Nav: Home

Leading cancer research organizations to host international cancer immunotherapy conference

August 03, 2015

NEW YORK - The Cancer Research Institute (CRI), the Association for Cancer Immunotherapy (CIMT), the European Academy of Tumor Immunology (EATI), and the American Association for Cancer Research (AACR) will join forces to sponsor the first International Cancer Immunotherapy Conference at the Sheraton New York Times Square Hotel in New York, Sept. 16-19, 2015.

Titled "Translating Science into Survival," the meeting will cover all areas of inquiry in cancer immunology and immunotherapy, including: immune regulation of T-cell responsiveness, genomic methods for identifying tumor antigens, the tumor microenvironment, T-cell therapies, checkpoint blockade, biomarkers, combinations, and the microbiome. More than 60 talks by acknowledged leaders in these areas will be given.

The full program is available here: http://www.aacr.org/Meetings/Pages/Program-Detail.aspx?EventItemID=54&ItemID=149.

Registration is complimentary for credentialed news media. Members of the media can register using this form: http://www.aacr.org/Documents/15Immuno_RegForm.pdf. Return completed forms to Lauren Riley via email at lauren.riley@aacr.org or via fax at 215-446-7291.

Public information officers at medical institutes and cancer centers can also register by contacting Lauren Riley at lauren.riley@aacr.org or 215-446-7155.

Those following on social media can join the conversation on Twitter at #cicon15.
-end-
For more information, contact Julia Gunther at julia.gunther@aacr.org or 267-250-5441, or Jeff Molter at jeff.molter@aacr.org or 267-210-3965.

American Association for Cancer Research

Related Immunotherapy Articles:

Barrier Proteins in Tumors are Possible Key to Immunotherapy Success
By comparing variations in protein expression in tumor samples from a single melanoma patient, researchers from the Johns Hopkins Bloomberg~Kimmel Institute and the Memorial Sloan-Kettering Cancer Center say their findings have the potential to reveal some of the mechanisms underlying response or resistance to immunotherapy drugs.
Discovery could guide immunotherapy for lung cancer
Scientists have discovered a new type of immune cell that could predict which lung cancer patients will benefit most from immunotherapy treatment, according to a Cancer Research UK funded study* published today (Monday) in Nature Immunotherapy.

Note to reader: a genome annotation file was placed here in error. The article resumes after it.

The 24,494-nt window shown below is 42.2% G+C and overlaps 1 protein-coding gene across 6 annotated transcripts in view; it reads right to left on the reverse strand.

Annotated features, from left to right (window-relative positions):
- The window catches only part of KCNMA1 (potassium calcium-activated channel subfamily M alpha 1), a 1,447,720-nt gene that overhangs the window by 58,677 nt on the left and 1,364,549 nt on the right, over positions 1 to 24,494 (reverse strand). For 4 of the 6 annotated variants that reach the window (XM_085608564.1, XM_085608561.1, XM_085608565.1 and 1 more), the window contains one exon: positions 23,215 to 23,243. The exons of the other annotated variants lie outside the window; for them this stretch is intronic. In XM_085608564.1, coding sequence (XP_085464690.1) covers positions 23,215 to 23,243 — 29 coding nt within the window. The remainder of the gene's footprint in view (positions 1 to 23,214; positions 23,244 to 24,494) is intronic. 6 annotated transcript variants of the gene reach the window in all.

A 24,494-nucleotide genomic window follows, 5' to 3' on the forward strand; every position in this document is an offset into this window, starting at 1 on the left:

Genetic mutations predict patient response to immunotherapy
Results of a new clinical study establish particular genetic defects in tumors as clinical indicators for successful response to a type of immunotherapy called PD-1 blockade.
'Immunoswitch' particles may be key to more-effective cancer immunotherapy
Scientists at Johns Hopkins have created a nanoparticle that carries two different antibodies capable of simultaneously switching off cancer cells' defensive properties while switching on a robust anticancer immune response in mice.
Early research suggests first immunotherapy for mesothelioma on the horizon
Malignant pleural mesothelioma or MPM is a rare cancer, but its incidence has been rising.
A new T-cell population for cancer immunotherapy
Scientists at the University of Basel in Switzerland have, for the first time, described a new T cell population that can recognize and kill tumor cells.
Immunotherapy target suppresses pain to mask cancer
Duke University researchers found that a molecule called PD-L1, which is blocked by the immunotherapy drug nivolumab, acts not only on immune cells but also on the nerve cells that signal pain.
Immunotherapy against bee stings in some cases incomplete
The preparations that are used for allergen immunotherapy against bee sting allergies do not always contain all the relevant venom components.
New imaging method may predict immunotherapy response early
A noninvasive PET imaging method that measures granzyme B, a protein released by immune cells to kill cancer cells, was able to distinguish mouse and human tumors that responded to immune checkpoint inhibitors from those that did not respond early in the course of treatment.
T cell revival correlates with lung cancer response to PD-1 immunotherapy
In lung cancer patients who were taking immunotherapy drugs targeting the PD-1 pathway, testing for CD8 T cell activation in their blood partially predicted whether their tumors would shrink.

Related Immunotherapy Reading:

Best Science Podcasts 2019

We have hand picked the best science podcasts for 2019. Sit back and enjoy new science podcasts updated daily from your favorite science news services and scientists.
Now Playing: TED Radio Hour

Changing The World
What does it take to change the world for the better? This hour, TED speakers explore ideas on activism—what motivates it, why it matters, and how each of us can make a difference. Guests include civil rights activist Ruby Sales, labor leader and civil rights activist Dolores Huerta, author Jeremy Heimans, "craftivist" Sarah Corbett, and designer and futurist Angela Oguntala.
Now Playing: Science for the People

#521 The Curious Life of Krill
Krill may be one of the most abundant forms of life on our planet... but it turns out we don't know that much about them. For a create that underpins a massive ocean ecosystem and lives in our oceans in massive numbers, they're surprisingly difficult to study. We sit down and shine some light on these underappreciated crustaceans with Stephen Nicol, Adjunct Professor at the University of Tasmania, Scientific Advisor to the Association of Responsible Krill Harvesting Companies, and author of the book "The Curious Life of Krill: A Conservation Story from the Bottom of the World".